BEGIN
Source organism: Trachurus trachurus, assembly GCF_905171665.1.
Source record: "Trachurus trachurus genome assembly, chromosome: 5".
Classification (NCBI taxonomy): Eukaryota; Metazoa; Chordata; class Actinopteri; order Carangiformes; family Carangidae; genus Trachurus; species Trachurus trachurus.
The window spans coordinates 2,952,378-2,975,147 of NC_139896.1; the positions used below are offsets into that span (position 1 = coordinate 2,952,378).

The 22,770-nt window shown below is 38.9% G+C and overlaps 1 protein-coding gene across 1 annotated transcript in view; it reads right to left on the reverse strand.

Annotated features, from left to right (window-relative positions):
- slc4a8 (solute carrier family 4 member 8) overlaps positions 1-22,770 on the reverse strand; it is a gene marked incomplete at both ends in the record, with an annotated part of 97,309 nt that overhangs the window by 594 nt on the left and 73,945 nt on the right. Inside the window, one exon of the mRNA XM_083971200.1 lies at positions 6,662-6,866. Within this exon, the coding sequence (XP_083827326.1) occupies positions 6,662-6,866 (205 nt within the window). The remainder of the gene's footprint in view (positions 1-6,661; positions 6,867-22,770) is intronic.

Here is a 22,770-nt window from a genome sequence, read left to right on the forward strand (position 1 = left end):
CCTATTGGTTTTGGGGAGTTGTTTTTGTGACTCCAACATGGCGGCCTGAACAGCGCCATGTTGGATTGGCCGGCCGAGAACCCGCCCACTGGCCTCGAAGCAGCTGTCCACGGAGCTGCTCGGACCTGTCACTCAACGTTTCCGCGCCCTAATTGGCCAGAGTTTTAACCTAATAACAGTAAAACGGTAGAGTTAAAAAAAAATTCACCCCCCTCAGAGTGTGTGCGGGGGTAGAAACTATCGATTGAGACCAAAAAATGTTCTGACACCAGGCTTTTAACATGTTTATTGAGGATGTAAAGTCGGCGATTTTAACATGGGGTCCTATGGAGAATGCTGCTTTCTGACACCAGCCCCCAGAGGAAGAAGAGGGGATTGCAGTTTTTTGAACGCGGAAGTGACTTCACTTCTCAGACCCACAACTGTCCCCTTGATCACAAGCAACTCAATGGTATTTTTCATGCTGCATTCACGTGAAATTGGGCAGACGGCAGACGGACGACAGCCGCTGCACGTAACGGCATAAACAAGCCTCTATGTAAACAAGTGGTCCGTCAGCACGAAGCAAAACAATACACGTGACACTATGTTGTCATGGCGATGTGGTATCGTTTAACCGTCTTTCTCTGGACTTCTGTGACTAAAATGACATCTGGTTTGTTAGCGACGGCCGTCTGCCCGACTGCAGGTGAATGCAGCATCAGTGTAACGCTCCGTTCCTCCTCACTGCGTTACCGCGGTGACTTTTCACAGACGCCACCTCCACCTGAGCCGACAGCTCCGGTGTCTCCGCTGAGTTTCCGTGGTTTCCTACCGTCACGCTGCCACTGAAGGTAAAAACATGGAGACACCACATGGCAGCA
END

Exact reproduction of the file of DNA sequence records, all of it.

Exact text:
Source organism: Trachurus trachurus, assembly GCF_905171665.1.
Source record: "Trachurus trachurus genome assembly, chromosome: 5".
Classification (NCBI taxonomy): Eukaryota; Metazoa; Chordata; class Actinopteri; order Carangiformes; family Carangidae; genus Trachurus; species Trachurus trachurus.
The window spans coordinates 2,952,378-2,975,147 of NC_139896.1; the positions used below are offsets into that span (position 1 = coordinate 2,952,378).

The 22,770-nt window shown below is 38.9% G+C and overlaps 1 protein-coding gene across 1 annotated transcript in view; it reads right to left on the reverse strand.

Annotated features, from left to right (window-relative positions):
- slc4a8 (solute carrier family 4 member 8) overlaps positions 1-22,770 on the reverse strand; it is a gene marked incomplete at both ends in the record, with an annotated part of 97,309 nt that overhangs the window by 594 nt on the left and 73,945 nt on the right. Inside the window, one exon of the mRNA XM_083971200.1 lies at positions 6,662-6,866. Within this exon, the coding sequence (XP_083827326.1) occupies positions 6,662-6,866 (205 nt within the window). The remainder of the gene's footprint in view (positions 1-6,661; positions 6,867-22,770) is intronic.

Here is a 22,770-nt window from a genome sequence, read left to right on the forward strand (position 1 = left end):
CCTATTGGTTTTGGGGAGTTGTTTTTGTGACTCCAACATGGCGGCCTGAACAGCGCCATGTTGGATTGGCCGGCCGAGAACCCGCCCACTGGCCTCGAAGCAGCTGTCCACGGAGCTGCTCGGACCTGTCACTCAACGTTTCCGCGCCCTAATTGGCCAGAGTTTTAACCTAATAACAGTAAAACGGTAGAGTTAAAAAAAAATTCACCCCCCTCAGAGTGTGTGCGGGGGTAGAAACTATCGATTGAGACCAAAAAATGTTCTGACACCAGGCTTTTAACATGTTTATTGAGGATGTAAAGTCGGCGATTTTAACATGGGGTCCTATGGAGAATGCTGCTTTCTGACACCAGCCCCCAGAGGAAGAAGAGGGGATTGCAGTTTTTTGAACGCGGAAGTGACTTCACTTCTCAGACCCACAACTGTCCCCTTGATCACAAGCAACTCAATGGTATTTTTCATGCTGCATTCACGTGAAATTGGGCAGACGGCAGACGGACGACAGCCGCTGCACGTAACGGCATAAACAAGCCTCTATGTAAACAAGTGGTCCGTCAGCACGAAGCAAAACAATACACGTGACACTATGTTGTCATGGCGATGTGGTATCGTTTAACCGTCTTTCTCTGGACTTCTGTGACTAAAATGACATCTGGTTTGTTAGCGACGGCCGTCTGCCCGACTGCAGGTGAATGCAGCATCAGTGTAACGCTCCGTTCCTCCTCACTGCGTTACCGCGGTGACTTTTCACAGACGCCACCTCCACCTGAGCCGACAGCTCCGGTGTCTCCGCTGAGTTTCCGTGGTTTCCTACCGTCACGCTGCCACTGAAGGTAAAAACATGGAGACACCACATGGCAGCA